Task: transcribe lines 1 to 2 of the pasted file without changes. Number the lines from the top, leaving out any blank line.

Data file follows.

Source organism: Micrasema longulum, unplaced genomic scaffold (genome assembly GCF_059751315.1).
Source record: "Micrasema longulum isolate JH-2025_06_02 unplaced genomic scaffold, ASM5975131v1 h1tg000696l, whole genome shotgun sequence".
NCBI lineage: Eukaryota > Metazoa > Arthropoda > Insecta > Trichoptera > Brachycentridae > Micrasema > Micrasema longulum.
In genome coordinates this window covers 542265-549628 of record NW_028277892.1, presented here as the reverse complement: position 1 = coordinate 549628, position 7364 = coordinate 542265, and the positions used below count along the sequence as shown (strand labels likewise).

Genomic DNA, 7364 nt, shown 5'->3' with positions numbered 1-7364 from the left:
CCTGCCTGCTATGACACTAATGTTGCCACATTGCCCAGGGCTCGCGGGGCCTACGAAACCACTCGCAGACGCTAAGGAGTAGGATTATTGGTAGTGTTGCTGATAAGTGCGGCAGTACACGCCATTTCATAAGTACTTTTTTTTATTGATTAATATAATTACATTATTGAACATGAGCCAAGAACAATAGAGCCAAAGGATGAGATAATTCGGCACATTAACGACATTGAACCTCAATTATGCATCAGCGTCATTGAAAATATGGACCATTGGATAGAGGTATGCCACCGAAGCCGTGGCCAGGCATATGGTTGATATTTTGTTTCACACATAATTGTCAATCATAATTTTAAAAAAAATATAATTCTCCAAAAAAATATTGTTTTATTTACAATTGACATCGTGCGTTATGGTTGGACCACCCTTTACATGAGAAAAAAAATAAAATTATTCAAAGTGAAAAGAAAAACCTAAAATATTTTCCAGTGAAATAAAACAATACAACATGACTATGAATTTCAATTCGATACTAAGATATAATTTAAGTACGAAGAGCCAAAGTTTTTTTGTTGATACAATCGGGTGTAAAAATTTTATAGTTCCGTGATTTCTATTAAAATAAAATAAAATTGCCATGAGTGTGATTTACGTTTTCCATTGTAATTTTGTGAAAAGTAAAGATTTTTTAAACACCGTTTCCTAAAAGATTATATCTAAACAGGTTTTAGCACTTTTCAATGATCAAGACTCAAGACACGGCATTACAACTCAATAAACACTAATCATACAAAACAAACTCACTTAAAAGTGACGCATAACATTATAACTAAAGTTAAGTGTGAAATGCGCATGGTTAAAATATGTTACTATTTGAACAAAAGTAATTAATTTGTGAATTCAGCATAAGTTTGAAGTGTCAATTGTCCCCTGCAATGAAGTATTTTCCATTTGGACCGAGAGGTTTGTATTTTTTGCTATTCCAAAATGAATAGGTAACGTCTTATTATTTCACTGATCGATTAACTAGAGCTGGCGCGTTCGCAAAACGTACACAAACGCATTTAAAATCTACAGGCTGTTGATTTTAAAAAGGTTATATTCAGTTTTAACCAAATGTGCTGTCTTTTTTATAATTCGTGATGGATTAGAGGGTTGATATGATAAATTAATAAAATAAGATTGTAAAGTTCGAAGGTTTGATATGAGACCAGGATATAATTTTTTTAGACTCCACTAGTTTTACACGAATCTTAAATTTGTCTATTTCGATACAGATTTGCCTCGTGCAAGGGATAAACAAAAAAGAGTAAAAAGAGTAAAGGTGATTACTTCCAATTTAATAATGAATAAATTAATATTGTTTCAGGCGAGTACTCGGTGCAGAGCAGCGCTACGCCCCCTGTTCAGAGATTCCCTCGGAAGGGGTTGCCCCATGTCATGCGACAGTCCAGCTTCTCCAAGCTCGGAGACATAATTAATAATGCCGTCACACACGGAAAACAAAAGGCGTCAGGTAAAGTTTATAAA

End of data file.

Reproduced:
Source organism: Micrasema longulum, unplaced genomic scaffold (genome assembly GCF_059751315.1).
Source record: "Micrasema longulum isolate JH-2025_06_02 unplaced genomic scaffold, ASM5975131v1 h1tg000696l, whole genome shotgun sequence".